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Halloween Origins: What Are The Different Names?

Although Halloween origins began with the Celtic druids over 2,000 years ago, the seasonal practices are observed in many countries. Halloween falls within the Fall Equinox that starts from September 23 through November 4 approximately. This time period is celebrated in all cultures and is also known as:

  • Alban Elfed
  • Autumn Equinox
  • Fall Solstice
  • Cornucopia
  • Feast of Avalon
  • Festival of Dionysus
  • Harvest Home
  • Harvest Tide
  • Mabon
  • Night of the Hunter
  • Second Harvest Festival
  • Wine Harvest
  • Witch’s Thanksgiving
  • Fall
  • Hallow mass
  • Hallowtide
  • Hallows
  • The day of the Dead
  • All Saint’s Day


Halloween Origins: What is Samhain?
These Halloween origins are a time in which Druidism and Celtic Reconstructionists celebrate Samhain as a feast for the dead. Divination and fortune telling is believed to have better communication with the spirit world because the fall season holds the thinnest partition between the two worlds of the living and the dead. The Druids built huge sacred bonfires to offer sacrifices to the many Celtic deities that number over five hundred named gods. Before each yearly sacred bonfire, the Celts would extinguish their hearth fires and relight them with embers from the bonfire. Study more of the history of Halloween.

Halloween Origins: How do other cultures celebrate?
From the ancient Celtics era of the United Kingdom, Ireland, and Scotland, the celebration practices has spread throughout the cultures of the world:

  • Ancient Britain: A megalithic people that predated the Celts, Romans, and Saxons by thousands of years and utilized Stonehenge and other stone structures in their traditions.
  • Ancient Ireland: Celebrated along side a cluster of megalithic cairns (a conical heap of stones) that are scattered through the hills of Loughcrew, located northwest of Dublin. The Loughcrew Cairn T is a passage tomb that was designed to allow the rising sun to illuminate a back stone, which was decorated with astronomical symbols.
  • Astrologers: Observe this time as the sun enters the sign of Libra, which is the constellation of the balance or scales.
  • Catholicism, Protestant, and Judaism: Have celebrations and feasts during this time.
  • Chumash: Is a Native American tribe from Southern California that celebrates the “sons of Kakunupmawa” or “children of the sun.” They considered that the thoughts of the tribe would become focused on unity to face the winter months.
  • France: In the late 18th Century, at the time of the French Revolution, a new calendar was adopted. They divided the calendar into twelve months of thirty days, leaving five or six days left over. Celebrations fill these days to idolize virtue, genius, work, opinion, prizes, and revolution.
  • Mayan: Around 1050, the Mayan constructed The Pyramid of Kukukan at Chichen Itza in Yucatan, Mexico and the Mayan Calendar. The pyramid has the same number of steps to its architecture as there are days in a year and displays different triangle patterns of light during the passing seasons. The seven triangles become visible on the pyramid staircase after the fall harvest that was observed with ceremonious rituals.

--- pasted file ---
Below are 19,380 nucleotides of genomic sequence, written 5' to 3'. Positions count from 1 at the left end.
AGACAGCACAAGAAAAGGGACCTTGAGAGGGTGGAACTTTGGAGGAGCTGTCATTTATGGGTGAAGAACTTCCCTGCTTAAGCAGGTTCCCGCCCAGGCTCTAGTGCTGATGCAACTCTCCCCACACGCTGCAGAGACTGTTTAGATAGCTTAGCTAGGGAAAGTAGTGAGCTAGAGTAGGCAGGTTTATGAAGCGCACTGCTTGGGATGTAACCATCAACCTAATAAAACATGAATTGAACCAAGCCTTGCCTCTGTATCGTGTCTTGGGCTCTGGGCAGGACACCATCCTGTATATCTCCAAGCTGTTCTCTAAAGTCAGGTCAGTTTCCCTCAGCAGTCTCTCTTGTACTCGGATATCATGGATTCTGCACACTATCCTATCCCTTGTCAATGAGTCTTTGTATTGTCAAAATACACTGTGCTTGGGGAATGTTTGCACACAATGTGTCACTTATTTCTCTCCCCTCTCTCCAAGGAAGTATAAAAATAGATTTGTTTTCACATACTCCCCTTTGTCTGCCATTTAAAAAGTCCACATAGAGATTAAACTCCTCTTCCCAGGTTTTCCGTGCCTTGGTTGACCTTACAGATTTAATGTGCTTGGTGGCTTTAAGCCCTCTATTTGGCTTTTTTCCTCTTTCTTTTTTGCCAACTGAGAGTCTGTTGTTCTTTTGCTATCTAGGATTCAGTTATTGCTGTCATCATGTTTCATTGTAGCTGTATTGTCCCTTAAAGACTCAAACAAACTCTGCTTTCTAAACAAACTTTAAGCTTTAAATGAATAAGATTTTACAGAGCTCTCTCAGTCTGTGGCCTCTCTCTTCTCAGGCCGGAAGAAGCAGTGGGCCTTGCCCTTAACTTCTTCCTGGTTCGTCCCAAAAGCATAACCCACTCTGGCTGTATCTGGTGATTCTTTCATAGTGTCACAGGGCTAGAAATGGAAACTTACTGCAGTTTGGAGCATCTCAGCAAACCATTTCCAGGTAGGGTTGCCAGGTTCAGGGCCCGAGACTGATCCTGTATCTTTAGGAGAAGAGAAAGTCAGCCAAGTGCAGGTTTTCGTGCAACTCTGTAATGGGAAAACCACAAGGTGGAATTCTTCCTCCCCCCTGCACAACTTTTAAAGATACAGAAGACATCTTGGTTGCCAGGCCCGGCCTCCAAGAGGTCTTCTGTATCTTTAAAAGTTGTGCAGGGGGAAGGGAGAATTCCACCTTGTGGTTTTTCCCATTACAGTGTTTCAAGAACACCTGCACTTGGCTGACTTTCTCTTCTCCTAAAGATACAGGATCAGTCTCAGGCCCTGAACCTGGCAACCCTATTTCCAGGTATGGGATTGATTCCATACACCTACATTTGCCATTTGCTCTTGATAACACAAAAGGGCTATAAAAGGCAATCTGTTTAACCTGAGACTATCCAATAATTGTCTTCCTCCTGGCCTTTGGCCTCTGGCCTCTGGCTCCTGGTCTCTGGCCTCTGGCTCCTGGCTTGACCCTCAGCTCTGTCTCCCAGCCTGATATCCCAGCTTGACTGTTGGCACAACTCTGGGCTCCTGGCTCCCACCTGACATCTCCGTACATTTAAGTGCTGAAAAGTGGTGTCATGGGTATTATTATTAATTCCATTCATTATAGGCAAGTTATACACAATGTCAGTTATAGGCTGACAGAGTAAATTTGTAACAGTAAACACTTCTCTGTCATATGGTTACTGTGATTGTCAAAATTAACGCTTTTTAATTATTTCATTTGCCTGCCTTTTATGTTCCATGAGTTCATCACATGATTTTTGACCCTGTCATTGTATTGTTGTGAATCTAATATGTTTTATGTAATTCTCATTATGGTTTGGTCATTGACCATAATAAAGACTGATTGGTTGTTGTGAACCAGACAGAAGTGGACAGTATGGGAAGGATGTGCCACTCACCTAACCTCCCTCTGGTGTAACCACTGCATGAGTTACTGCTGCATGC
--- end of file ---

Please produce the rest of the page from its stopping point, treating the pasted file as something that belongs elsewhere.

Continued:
• Native American Spirituality: There are stone structures still standing in North America that were created by natives. There is a 20-acre spot in Vermont, USA where feast observations were held. Another site called “America’s Stonehenge” is a megalithic construction found in Salem, New Hampshire on Mystery Hill. It contains five stones that are standing and one fallen stone in alignment with the rising and setting of the sun. It was used as the focal point of the observed rituals.
  • Neopaganism: Wicca is the most popular of this group of religious beliefs that has attempted to recreate ancient Pagan religions. These groups have based their beliefs of the ancient Celts, symbols, and practices; and they have mixed them with numerous more recent Masonic ceremonial rituals for their sabbats (Witches’ Sabbath). The Witch’s Thanksgiving is the main harvest feast day of the Wicca, celebrating the Bountiful Mother aspects of the fall harvest.
  • Japan: Celebrates six days for Higan-e. It is based on the observation of giving, the precepts, perseverance, effort, meditation, and wisdom. These are believed to be needed before a person can arrive at a spiritual level of nirvana. Higan means the other shore and includes rituals for repentance and enlightenment in the next life. It is also a time of ceremonious rites in remembering the dead.

Halloween Origins: Practical Response
How to parents today decide what Halloween events to practice with their children? It is a tough decision for some because they don’t want any of the pagan elements to influence their children. One thing is sure — keep your family away from the evil aspects of Halloween. Instead, be creative and provide a safe and fun night for your children.

Consider various alternative approaches to this holiday and use them as a means to get to know your neighbors. Ask your church to sponsor a large event for your community. Learn fun ideas here!

Bring light to the darkness by passing out Halloween tracts to the children who come to your door. Along with candy, you can give them a fun booklet that shares the light of Jesus.

Be creative!



adapted from www.allaboutgod.com


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